The more elusive forest elephant has not been studied as extensively as the savanna species but some striking differences in social organisation and behaviour are already apparent. These elephants occur in small groups of around 5 - 8 individuals, which sometimes come together to form larger 'bond groups'. Congregations also occur in swampy forest clearings known as 'bais', where forest elephants usually go looking for minerals. Nevertheless, neither of these are anywhere near the size of herds recorded on the African plains. Like savanna elephants, however, sound is an important method of communication and forest elephants use low frequency infrasound rumblings that are below the range of human hearing.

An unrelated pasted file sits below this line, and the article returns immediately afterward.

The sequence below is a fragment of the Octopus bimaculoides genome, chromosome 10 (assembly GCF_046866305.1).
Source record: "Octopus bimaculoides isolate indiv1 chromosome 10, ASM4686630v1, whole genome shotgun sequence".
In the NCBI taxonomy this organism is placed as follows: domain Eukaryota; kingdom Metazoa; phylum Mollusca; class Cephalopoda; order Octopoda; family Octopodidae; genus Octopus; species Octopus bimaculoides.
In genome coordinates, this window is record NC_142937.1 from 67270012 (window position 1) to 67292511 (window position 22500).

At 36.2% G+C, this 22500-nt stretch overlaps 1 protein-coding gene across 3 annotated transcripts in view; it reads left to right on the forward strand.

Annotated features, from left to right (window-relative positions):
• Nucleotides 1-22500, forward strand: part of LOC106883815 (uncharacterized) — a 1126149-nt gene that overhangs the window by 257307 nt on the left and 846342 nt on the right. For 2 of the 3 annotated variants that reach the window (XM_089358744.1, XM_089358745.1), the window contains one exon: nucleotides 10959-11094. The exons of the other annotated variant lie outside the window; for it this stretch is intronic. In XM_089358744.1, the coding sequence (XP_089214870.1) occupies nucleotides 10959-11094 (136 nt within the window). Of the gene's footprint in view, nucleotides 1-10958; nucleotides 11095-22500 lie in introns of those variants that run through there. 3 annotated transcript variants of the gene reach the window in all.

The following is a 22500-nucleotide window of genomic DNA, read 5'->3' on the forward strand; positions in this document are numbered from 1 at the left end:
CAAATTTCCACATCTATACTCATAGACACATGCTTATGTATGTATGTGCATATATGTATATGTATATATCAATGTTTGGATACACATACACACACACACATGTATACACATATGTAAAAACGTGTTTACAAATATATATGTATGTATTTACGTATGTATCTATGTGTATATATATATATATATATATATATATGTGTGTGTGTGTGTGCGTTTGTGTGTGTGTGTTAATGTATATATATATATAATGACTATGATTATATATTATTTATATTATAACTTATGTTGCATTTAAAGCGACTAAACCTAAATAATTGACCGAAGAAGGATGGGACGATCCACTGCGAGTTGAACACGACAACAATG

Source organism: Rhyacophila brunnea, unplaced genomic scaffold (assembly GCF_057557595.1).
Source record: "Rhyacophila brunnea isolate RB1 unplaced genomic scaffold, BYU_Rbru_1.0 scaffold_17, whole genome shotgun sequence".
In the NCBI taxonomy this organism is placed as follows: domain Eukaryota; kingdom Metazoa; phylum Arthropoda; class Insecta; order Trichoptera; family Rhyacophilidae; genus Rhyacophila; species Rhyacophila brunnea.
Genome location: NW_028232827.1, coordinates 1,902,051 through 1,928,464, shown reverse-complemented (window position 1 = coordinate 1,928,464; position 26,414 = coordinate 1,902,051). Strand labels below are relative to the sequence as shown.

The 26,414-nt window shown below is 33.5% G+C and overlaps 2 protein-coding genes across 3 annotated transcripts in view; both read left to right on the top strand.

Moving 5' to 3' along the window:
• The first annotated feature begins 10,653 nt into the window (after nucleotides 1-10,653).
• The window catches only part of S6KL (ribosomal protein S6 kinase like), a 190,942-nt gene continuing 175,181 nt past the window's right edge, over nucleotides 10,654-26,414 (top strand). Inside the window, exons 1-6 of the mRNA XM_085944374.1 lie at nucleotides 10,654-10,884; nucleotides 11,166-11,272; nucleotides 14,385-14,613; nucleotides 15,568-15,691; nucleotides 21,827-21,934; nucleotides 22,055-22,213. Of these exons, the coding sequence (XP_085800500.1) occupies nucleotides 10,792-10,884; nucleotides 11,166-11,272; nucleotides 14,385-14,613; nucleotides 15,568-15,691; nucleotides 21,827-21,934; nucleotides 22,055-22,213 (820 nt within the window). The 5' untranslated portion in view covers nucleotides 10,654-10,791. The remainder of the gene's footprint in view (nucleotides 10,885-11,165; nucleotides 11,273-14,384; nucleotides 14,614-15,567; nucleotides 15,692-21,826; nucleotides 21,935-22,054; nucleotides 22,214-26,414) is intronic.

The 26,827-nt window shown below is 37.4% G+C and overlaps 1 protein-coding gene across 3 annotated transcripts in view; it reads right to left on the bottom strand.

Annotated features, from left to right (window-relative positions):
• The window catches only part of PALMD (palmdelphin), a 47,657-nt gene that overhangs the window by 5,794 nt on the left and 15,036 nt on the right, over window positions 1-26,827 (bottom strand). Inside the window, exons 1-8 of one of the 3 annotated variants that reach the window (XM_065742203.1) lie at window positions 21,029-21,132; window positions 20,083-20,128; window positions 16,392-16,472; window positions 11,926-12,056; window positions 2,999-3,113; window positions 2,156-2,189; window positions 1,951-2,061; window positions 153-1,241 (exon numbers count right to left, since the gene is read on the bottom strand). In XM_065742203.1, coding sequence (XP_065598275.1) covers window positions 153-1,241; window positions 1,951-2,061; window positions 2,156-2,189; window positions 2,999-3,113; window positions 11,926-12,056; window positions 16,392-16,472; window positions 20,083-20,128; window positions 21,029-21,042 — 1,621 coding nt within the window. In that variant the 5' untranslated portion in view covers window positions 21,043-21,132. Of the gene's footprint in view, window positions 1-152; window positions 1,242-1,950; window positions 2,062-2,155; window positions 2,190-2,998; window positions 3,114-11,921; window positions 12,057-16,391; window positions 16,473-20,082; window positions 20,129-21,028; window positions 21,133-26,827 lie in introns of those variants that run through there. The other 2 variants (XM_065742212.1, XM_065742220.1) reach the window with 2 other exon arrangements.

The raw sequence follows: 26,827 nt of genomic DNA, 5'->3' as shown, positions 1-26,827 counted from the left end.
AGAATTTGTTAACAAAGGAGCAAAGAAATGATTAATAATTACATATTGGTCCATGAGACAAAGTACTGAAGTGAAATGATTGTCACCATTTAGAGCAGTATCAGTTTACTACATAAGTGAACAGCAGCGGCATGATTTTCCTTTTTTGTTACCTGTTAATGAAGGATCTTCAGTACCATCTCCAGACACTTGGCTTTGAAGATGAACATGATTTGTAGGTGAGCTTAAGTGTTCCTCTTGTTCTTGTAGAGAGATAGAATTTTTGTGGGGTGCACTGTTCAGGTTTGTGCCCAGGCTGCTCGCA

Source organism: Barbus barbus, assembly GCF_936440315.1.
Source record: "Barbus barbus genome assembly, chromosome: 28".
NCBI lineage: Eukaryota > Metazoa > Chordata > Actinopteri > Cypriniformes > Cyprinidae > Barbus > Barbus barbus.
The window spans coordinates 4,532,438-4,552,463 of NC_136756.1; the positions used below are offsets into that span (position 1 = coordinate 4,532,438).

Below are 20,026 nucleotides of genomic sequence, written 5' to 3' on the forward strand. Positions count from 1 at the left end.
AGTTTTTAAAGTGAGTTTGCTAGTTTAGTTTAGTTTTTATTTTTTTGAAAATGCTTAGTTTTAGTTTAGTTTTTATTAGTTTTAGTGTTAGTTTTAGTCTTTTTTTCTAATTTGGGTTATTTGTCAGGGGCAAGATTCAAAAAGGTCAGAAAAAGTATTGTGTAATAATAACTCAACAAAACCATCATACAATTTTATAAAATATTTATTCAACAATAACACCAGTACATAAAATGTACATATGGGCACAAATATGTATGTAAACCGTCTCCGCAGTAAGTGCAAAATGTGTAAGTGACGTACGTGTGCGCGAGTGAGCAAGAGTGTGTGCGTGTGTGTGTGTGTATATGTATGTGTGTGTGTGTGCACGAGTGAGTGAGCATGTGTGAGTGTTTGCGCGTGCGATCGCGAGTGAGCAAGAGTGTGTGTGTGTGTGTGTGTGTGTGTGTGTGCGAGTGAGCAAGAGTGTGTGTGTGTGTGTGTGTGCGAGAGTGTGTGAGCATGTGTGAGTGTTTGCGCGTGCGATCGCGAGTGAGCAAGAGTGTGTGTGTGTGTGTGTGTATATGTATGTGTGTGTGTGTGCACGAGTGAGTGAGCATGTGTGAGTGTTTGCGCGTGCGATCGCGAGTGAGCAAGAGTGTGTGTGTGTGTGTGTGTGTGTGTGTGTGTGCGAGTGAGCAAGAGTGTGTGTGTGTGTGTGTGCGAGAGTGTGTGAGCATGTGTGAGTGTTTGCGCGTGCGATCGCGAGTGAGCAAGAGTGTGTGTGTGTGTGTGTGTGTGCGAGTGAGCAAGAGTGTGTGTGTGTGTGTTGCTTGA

Elephants feed by plucking at grasses and leaves with their trunks, and the diet of the forest elephant is dependent on season. During the dry season, they mainly browse on grasses and leaves but in the wet, fruit is preferentially eaten. These elephants have a number of highly specialised relationships with forest plant species and there are a number of hard-shelled fruits such as those of the Makore tree that can only be opened and broken down by elephants; some fruits are broken by the dextrous use of tusks to pierce the hard outer coat.